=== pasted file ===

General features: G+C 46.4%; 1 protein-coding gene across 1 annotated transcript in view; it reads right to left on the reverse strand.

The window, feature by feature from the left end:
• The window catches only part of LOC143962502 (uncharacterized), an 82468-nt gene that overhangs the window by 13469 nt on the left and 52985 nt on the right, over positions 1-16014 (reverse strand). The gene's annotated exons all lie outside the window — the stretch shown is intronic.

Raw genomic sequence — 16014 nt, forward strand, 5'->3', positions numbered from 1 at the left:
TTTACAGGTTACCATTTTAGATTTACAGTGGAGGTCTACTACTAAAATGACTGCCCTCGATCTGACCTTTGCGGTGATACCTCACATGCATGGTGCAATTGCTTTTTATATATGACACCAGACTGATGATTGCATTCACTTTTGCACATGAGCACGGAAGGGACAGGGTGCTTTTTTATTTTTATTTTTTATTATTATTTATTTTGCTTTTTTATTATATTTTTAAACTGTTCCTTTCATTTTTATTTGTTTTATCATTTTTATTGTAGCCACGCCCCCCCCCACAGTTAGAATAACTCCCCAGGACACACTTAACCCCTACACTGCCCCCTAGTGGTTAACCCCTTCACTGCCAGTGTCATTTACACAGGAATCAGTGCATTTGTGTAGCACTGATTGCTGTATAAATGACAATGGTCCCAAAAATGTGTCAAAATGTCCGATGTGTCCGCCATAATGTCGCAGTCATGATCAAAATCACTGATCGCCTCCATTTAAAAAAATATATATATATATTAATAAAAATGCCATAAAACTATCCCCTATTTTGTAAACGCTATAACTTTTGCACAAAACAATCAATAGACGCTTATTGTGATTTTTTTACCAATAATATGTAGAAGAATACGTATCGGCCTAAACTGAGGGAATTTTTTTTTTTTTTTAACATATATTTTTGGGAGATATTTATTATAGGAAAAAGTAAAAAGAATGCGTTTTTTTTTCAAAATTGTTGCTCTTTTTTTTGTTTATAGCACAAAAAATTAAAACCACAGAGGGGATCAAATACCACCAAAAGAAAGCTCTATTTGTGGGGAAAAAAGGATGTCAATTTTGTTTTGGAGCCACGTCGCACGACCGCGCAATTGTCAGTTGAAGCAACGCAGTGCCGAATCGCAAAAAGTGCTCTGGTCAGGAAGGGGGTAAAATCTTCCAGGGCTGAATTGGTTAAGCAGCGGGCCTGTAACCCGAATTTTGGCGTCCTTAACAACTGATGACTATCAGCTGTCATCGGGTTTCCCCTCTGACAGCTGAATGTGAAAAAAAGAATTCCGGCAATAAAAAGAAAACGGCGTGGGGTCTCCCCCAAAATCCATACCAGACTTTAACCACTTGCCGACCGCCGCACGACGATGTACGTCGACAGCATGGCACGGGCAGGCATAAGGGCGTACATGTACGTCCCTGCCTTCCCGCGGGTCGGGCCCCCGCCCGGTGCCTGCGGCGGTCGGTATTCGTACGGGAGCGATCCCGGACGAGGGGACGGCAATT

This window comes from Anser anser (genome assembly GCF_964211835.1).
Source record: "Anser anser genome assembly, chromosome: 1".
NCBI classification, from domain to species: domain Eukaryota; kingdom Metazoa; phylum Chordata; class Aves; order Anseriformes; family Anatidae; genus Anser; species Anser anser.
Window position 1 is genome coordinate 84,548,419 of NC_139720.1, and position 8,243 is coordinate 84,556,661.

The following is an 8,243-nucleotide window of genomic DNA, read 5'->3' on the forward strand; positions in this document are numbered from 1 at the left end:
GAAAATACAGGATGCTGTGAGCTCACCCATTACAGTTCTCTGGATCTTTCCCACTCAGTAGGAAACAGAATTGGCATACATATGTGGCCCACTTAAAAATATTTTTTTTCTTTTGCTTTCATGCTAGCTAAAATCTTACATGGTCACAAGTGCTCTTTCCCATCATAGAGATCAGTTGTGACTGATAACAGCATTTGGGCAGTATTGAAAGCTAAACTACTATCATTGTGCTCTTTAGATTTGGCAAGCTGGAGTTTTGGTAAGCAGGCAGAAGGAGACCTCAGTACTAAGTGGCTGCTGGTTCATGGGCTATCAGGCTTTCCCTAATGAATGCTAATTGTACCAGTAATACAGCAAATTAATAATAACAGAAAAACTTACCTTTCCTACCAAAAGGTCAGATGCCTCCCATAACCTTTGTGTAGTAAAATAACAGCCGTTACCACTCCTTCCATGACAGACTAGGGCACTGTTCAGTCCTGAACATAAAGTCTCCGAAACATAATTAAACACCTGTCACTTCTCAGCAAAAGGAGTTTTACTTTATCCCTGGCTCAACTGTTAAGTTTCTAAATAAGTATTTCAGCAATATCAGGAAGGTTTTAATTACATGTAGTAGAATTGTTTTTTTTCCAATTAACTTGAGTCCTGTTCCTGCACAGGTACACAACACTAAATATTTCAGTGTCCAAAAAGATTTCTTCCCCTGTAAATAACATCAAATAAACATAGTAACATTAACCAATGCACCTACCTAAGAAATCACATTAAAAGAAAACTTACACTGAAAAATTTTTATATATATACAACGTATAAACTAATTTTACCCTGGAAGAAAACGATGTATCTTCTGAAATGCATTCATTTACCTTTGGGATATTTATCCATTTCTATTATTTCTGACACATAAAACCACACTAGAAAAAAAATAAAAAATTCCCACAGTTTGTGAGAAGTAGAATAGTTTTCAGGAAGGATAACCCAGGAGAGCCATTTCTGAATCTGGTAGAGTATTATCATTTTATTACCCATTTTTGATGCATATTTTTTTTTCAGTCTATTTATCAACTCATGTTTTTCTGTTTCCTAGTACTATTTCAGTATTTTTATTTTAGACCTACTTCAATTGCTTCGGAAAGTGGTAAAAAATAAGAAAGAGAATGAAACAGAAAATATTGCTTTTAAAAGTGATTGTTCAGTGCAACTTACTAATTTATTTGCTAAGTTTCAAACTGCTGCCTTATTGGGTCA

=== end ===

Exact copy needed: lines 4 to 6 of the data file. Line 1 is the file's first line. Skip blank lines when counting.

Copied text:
Raw genomic sequence — 16014 nt, forward strand, 5'->3', positions numbered from 1 at the left:
TTTACAGGTTACCATTTTAGATTTACAGTGGAGGTCTACTACTAAAATGACTGCCCTCGATCTGACCTTTGCGGTGATACCTCACATGCATGGTGCAATTGCTTTTTATATATGACACCAGACTGATGATTGCATTCACTTTTGCACATGAGCACGGAAGGGACAGGGTGCTTTTTTATTTTTATTTTTTATTATTATTTATTTTGCTTTTTTATTATATTTTTAAACTGTTCCTTTCATTTTTATTTGTTTTATCATTTTTATTGTAGCCACGCCCCCCCCCACAGTTAGAATAACTCCCCAGGACACACTTAACCCCTACACTGCCCCCTAGTGGTTAACCCCTTCACTGCCAGTGTCATTTACACAGGAATCAGTGCATTTGTGTAGCACTGATTGCTGTATAAATGACAATGGTCCCAAAAATGTGTCAAAATGTCCGATGTGTCCGCCATAATGTCGCAGTCATGATCAAAATCACTGATCGCCTCCATTTAAAAAAATATATATATATATTAATAAAAATGCCATAAAACTATCCCCTATTTTGTAAACGCTATAACTTTTGCACAAAACAATCAATAGACGCTTATTGTGATTTTTTTACCAATAATATGTAGAAGAATACGTATCGGCCTAAACTGAGGGAATTTTTTTTTTTTTTTAACATATATTTTTGGGAGATATTTATTATAGGAAAAAGTAAAAAGAATGCGTTTTTTTTTCAAAATTGTTGCTCTTTTTTTTGTTTATAGCACAAAAAATTAAAACCACAGAGGGGATCAAATACCACCAAAAGAAAGCTCTATTTGTGGGGAAAAAAGGATGTCAATTTTGTTTTGGAGCCACGTCGCACGACCGCGCAATTGTCAGTTGAAGCAACGCAGTGCCGAATCGCAAAAAGTGCTCTGGTCAGGAAGGGGGTAAAATCTTCCAGGGCTGAATTGGTTAAGCAGCGGGCCTGTAACCCGAATTTTGGCGTCCTTAACAACTGATGACTATCAGCTGTCATCGGGTTTCCCCTCTGACAGCTGAATGTGAAAAAAAGAATTCCGGCAATAAAAAGAAAACGGCGTGGGGTCTCCCCCAAAATCCATACCAGACTTTAACCACTTGCCGACCGCCGCACGACGATGTACGTCGACAGCATGGCACGGGCAGGCATAAGGGCGTACATGTACGTCCCTGCCTTCCCGCGGGTCGGGCCCCCGCCCGGTGCCTGCGGCGGTCGGTATTCGTACGGGAGCGATCCCGGACGAGGGGACGGCAATT

This window comes from Anser anser (genome assembly GCF_964211835.1).